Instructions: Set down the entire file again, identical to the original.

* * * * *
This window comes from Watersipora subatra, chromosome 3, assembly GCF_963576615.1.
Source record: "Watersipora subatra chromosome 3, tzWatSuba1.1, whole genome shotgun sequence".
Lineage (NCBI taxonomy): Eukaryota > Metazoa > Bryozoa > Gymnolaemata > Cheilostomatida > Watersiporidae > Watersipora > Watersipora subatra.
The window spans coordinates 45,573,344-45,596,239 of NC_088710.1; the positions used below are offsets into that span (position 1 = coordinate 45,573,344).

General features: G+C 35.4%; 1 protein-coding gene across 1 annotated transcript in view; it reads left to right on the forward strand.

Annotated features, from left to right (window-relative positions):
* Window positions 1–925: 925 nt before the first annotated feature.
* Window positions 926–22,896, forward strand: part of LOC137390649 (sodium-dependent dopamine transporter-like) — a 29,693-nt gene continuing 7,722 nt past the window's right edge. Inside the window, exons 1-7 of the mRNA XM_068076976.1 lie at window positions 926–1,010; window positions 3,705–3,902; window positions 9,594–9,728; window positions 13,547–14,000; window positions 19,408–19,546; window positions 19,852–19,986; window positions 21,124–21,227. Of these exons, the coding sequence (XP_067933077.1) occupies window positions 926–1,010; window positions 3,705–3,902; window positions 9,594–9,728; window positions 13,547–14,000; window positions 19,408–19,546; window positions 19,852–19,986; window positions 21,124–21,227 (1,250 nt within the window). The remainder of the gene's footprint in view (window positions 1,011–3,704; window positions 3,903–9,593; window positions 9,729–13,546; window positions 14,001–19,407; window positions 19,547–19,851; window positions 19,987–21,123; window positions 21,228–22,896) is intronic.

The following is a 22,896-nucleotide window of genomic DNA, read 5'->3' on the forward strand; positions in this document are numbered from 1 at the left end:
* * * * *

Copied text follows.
This window comes from Watersipora subatra, chromosome 3, assembly GCF_963576615.1.
Source record: "Watersipora subatra chromosome 3, tzWatSuba1.1, whole genome shotgun sequence".
Lineage (NCBI taxonomy): Eukaryota > Metazoa > Bryozoa > Gymnolaemata > Cheilostomatida > Watersiporidae > Watersipora > Watersipora subatra.
The window spans coordinates 45,573,344-45,596,239 of NC_088710.1; the positions used below are offsets into that span (position 1 = coordinate 45,573,344).

General features: G+C 35.4%; 1 protein-coding gene across 1 annotated transcript in view; it reads left to right on the forward strand.

Annotated features, from left to right (window-relative positions):
* Window positions 1–925: 925 nt before the first annotated feature.
* Window positions 926–22,896, forward strand: part of LOC137390649 (sodium-dependent dopamine transporter-like) — a 29,693-nt gene continuing 7,722 nt past the window's right edge. Inside the window, exons 1-7 of the mRNA XM_068076976.1 lie at window positions 926–1,010; window positions 3,705–3,902; window positions 9,594–9,728; window positions 13,547–14,000; window positions 19,408–19,546; window positions 19,852–19,986; window positions 21,124–21,227. Of these exons, the coding sequence (XP_067933077.1) occupies window positions 926–1,010; window positions 3,705–3,902; window positions 9,594–9,728; window positions 13,547–14,000; window positions 19,408–19,546; window positions 19,852–19,986; window positions 21,124–21,227 (1,250 nt within the window). The remainder of the gene's footprint in view (window positions 1,011–3,704; window positions 3,903–9,593; window positions 9,729–13,546; window positions 14,001–19,407; window positions 19,547–19,851; window positions 19,987–21,123; window positions 21,228–22,896) is intronic.

The following is a 22,896-nucleotide window of genomic DNA, read 5'->3' on the forward strand; positions in this document are numbered from 1 at the left end: